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By Tony Attwood
In an extraordinary move, Fifa has decided to appeal against a finding of the Court of Arbitration for Sport – the body (which you may recall) which overturned Manchester City’s European ban after accusations that the club’s owners disguised £204m of income as sponsorship. The Court is by and large considered to be the final arbiter of sporting matters. Except when it isn’t.
For although this is something that happens very rarely, the Court of Arbitration for Sport can itself be challenged, as the rulebook says that because the CAS sits in Switzerland, decisions of the CAS can be appealed to the Federal Supreme Court of Switzerland.
However, because most English publications feel that English people are not really interested in the rest of the world, and that this is a matter of technicalities, there is little comment on this development, even though it reveals another route through which Fifa’s search for world domination can be challenged.
Concerning the CAS you may recall that in February 2020, Manchester City (of whom it has often been said) lodged an appeal to the Court of Arbitration in Sport against Uefa’s decision to ban the club from European competitions for two years and to fine it €30,000,000 for its flagrant breaches of Financial Fair Play regulations. Although Manchester City won the case on the grounds that Uefa had waited too long to bring the case (which of course raised the question of how incompetent Uefa had to be to allow that to happen) it was still fined 10 million Euros for failing to co-operate with Uefa in the first instance, something which breached Uefa Club Licensing Regulations.
There was much muttering at that time of taking this case to the Federal Supreme Court in Switzerland, but this did not happen, and the club accepted the fine – which of course represented small change to the ownership, and which meant the case would finally stop.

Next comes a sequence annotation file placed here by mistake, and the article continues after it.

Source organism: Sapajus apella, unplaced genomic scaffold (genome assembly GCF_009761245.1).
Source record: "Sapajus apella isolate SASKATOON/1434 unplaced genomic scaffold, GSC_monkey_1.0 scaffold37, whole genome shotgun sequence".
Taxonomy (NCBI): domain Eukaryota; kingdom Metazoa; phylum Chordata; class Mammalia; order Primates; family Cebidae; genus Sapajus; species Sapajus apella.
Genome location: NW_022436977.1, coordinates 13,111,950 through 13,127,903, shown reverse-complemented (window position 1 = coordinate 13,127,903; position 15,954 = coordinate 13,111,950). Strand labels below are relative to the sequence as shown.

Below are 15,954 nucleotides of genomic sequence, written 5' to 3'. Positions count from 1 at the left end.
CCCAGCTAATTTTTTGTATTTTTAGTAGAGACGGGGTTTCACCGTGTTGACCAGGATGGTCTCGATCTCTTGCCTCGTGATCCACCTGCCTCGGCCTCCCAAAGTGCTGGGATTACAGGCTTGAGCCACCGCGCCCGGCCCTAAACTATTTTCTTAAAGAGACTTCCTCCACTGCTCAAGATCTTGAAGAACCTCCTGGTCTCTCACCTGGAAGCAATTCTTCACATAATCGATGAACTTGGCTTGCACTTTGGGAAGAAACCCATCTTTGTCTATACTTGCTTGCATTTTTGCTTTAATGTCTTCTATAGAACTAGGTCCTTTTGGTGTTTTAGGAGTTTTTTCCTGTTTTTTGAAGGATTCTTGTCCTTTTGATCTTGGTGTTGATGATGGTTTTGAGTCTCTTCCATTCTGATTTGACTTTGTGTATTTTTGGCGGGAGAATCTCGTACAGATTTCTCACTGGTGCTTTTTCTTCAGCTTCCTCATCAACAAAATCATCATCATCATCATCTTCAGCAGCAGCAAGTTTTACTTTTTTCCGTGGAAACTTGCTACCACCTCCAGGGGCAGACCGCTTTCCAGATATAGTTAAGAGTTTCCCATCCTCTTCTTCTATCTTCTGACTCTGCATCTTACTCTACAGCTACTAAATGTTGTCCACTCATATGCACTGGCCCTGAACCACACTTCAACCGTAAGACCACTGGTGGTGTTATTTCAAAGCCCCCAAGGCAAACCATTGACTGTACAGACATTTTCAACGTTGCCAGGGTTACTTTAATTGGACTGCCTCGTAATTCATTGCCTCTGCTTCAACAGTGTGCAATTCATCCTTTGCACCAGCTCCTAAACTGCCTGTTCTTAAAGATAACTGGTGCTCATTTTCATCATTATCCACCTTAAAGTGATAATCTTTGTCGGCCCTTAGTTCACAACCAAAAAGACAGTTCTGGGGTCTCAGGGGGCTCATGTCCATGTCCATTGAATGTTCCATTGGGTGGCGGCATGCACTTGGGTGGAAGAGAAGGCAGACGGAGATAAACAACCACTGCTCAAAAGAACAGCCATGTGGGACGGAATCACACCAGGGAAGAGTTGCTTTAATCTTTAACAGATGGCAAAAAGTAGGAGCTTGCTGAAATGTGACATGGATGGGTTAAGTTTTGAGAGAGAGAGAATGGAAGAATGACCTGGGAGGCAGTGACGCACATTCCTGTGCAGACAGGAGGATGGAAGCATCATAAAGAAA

Another reason for not going further in that case, is that appeals of arbitration decisions are generally not successful, largely because the only grounds on which an appeal to the Federal Supreme Court can be made are either the procedural requirements of the case in the CAS not being met, or whether the award is incompatible with public policy in Switzerland.
So the situation is rare, but it has happened before and such appeals have indeed been made and won. As when the Federal Supreme Court of Switzerland overruled a CAS decision in the case of Matuzalém, the Brazilian football player – a case which also made it clear that CAS decisions can be appealed by recourse to the European Court of Human Rights.
In the current case in question, Fifa has appealed against the Court of Arbitration for Sport, which had cancelled the lifetime ban from football of the former president of the Haitian Federation who was accused of the rape of female minors. If the court rules in Fifa’s favour the case will be examined again by… the Court of Arbitration for Sport.
In this particular case Fifa found the president of the Haitian Federation (who at that time had been in charge of the Federation for 20 years, and was by then aged 73) guilty of “sexually harassing and assaulting several players, including minors.”
Fifa banned him for life from all football activities, nationally and internationally and ordered him to pay 1 million Swiss francs (£882,000).
The Court for Arbitration in Sport however annulled the lifetime suspension on the grounds that the accusations were “inconsistent, unclear and contradictory.” Fifa however then argued that key evidence it provided was not considered by the CAS panel.
However, there could be a suggestion that in doing this Fifa was simply aiming to restore its reputation as a body capable of proceeding with a complex and delicate case. It may also be said that Fifa’s prime interest is in upholding its own reputation as a protector of young people in the world of football, at a time when it has been highly criticised for having little impact on the way in which migrant workers were treated in Qatar in the lead up to the World Cup held there.
Interestingly, in this case, the accused himself accused Fifa of reaching a conclusion that was a “purely political measure”, and that Fifa had not examined any real evidence, relying instead of reports of the accusations in the Guardian newspaper.
On the other hand the alleged victims told the Guardian, on condition of anonymity, “that at least two underage players had abortions as a result of the rapes committed by the leader in the national training centre.”
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